Common What?

As Slate says, it seems that everyone is either against Common Core or hasn’t heard of it—but we believe that it will prevail in most states. Common Core is among the issues that are closely linked to online and blended learning, even though it is an issue for all schools in most states, whether online, blended, or entirely onsite. We have touched on it in Keeping Pace in the past, but only tangentially.

A quick primer: the Common Core State Standards Initiative is an effort led by the National Governors Association and Council of Chief State School Officers to create academic standards that will augment and/or replace standards that vary among the states. Although the Common Core was created by organizations of states, it has become associated with the federal government because of the Obama Administration’s push for states to adopt it in the Race to the Top competition. The Common Core is also linked to two sets of national assessments being created by two consortia, PARCC (Partnership for Assessment of Readiness for College and Careers) and Smarter Balanced, that were funded by the federal government. The Common Core is designed, in part, to add critical thinking to standards, and the national assessments are intended to test higher-order thinking.

Common Core is linked to digital learning for several reasons. Among the main ones are:

  • Course providers will be able to create one version of each course that is tied to Common Core standards, instead of having to supply different versions of courses that align to individual state standards.
  • Comparisons of students between states will be made possible; to this point it has been difficult to compare students between states. Online providers who hear that their courses are too hard (we have been told that in our surveys of school administrators and students about online courses, not just from the providers) will have new data to bolster their argument that student achievement must be improved.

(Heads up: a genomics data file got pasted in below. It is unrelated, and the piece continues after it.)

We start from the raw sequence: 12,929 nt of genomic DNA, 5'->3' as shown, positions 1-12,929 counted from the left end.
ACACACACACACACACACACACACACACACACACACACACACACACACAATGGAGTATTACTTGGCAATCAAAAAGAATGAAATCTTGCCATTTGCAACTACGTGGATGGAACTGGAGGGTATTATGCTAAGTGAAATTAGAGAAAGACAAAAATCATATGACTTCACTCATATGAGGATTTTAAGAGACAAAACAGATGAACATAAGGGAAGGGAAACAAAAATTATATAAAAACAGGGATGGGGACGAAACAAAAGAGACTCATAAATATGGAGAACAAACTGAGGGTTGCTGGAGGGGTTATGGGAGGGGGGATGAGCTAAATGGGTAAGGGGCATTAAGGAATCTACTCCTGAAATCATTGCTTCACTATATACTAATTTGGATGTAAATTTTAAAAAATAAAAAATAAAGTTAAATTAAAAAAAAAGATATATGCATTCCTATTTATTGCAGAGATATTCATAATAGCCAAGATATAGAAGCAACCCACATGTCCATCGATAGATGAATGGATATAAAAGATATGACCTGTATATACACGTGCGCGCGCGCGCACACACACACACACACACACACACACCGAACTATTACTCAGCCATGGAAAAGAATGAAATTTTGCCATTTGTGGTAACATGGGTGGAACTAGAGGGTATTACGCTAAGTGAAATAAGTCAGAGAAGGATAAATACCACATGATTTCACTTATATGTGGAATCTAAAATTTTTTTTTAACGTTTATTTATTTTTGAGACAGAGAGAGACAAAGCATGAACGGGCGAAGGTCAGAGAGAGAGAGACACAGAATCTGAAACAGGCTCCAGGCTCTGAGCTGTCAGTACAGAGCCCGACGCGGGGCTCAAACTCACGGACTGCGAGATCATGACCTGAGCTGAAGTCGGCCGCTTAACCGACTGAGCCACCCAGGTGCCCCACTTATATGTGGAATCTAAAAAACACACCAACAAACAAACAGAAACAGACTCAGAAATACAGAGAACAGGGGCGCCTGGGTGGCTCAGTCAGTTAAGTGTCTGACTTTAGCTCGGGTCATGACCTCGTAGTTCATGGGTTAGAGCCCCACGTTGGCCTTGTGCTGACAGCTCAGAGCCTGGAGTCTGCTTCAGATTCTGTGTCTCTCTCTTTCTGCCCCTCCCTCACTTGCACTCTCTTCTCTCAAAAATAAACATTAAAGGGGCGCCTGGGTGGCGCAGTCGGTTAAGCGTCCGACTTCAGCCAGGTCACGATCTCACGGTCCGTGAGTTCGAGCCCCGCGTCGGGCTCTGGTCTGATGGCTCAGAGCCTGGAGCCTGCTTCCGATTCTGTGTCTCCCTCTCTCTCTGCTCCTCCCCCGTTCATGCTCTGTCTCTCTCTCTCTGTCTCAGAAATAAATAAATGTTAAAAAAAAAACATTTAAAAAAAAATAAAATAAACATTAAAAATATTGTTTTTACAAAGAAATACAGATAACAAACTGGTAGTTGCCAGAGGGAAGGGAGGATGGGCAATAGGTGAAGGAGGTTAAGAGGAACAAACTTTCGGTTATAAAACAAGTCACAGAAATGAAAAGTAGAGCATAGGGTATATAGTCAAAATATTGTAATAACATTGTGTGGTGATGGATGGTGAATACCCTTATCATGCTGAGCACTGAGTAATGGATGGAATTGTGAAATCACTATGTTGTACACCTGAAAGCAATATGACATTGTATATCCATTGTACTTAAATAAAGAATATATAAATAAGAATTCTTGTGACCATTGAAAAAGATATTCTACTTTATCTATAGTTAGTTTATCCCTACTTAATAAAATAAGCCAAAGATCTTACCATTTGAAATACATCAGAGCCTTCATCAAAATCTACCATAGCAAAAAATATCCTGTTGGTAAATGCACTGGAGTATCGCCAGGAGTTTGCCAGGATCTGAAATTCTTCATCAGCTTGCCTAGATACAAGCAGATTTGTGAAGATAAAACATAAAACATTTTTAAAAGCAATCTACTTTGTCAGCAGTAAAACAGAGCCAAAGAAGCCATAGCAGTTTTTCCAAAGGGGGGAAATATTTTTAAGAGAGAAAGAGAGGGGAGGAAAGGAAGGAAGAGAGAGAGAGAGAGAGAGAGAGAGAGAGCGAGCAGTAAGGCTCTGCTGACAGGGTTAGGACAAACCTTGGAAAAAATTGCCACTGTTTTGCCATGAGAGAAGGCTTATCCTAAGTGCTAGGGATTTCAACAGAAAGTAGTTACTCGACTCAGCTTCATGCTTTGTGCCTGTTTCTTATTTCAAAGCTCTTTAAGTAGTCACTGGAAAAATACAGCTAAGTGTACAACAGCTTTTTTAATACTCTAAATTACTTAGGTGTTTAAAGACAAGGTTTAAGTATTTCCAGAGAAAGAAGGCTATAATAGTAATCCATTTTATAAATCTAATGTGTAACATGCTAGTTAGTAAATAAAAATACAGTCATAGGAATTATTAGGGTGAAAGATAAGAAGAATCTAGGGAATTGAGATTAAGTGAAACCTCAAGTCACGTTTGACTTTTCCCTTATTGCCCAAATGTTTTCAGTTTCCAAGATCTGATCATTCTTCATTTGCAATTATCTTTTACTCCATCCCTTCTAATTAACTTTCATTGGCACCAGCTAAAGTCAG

• National assessments hold promise for creating agreement on outcomes data and perhaps, eventually, a few commonly accepted growth models that will benefit all students and schools including online and blended.

In recent months, however, several states have had high-profile discussions about dropping the use of Common Core or ending their association with one of the assessment consortia. Most recently, Florida Governor Rick Scott announced  that the state will withdraw from its participation in PARCC. Most of the opposition has been coming from conservatives who feel that the Common Core represents federal government intrusion into a state issue. Some opposition comes from liberals who are concerned about what they perceive as ever-increasing, and poorly-conceived, testing of students.

Amid all the attention that Common Core, and the political discussions, are getting, it’s worth noting two facts. First, as Slate notes, more than 60% of Americans polled by Gallup have no idea what Common Core is.  Many appear to think it’s a diet or exercise plan. While the arguments are loud among a small minority of politicians and activists, the issue has not yet caught the public’s attention.Still, plenty of political issues are decided without much of the public being involved or aware, so a second point is worth noting as well: so far there has been quite a bit of smoke (talk of pulling out of Common Core), but not much fire (states actually doing so). Part of this is certainly due to the fact that educators by and large support the Common Core and are already well along in implementing the standards at the classroom level. Joining them is the business community, which sees deeper and more rigorous standards as the key to American workforce excellence in a globally competitive environment.

Our view is that Common Core is critically important for all sorts of reasons that go beyond digital learning. As a nation we should have a set of academic standards that are consistent between Alabama and Alaska, and we should know how well those students are doing compared to one another, and against the standards. We also believe that the Common Core strikes the right balance between providing clear benchmarks for American students to compete in the world and preserving the role of individual districts, schools and teachers – whether online or offline – to shape the curriculum and instruction necessary to meet those benchmarks.

We remain optimistic that Common Core will be implemented in most states that are considering it, and that few states will renege on their adoptions. But everyone who believes in Common Core should remain vigilant and ready to enter the debate.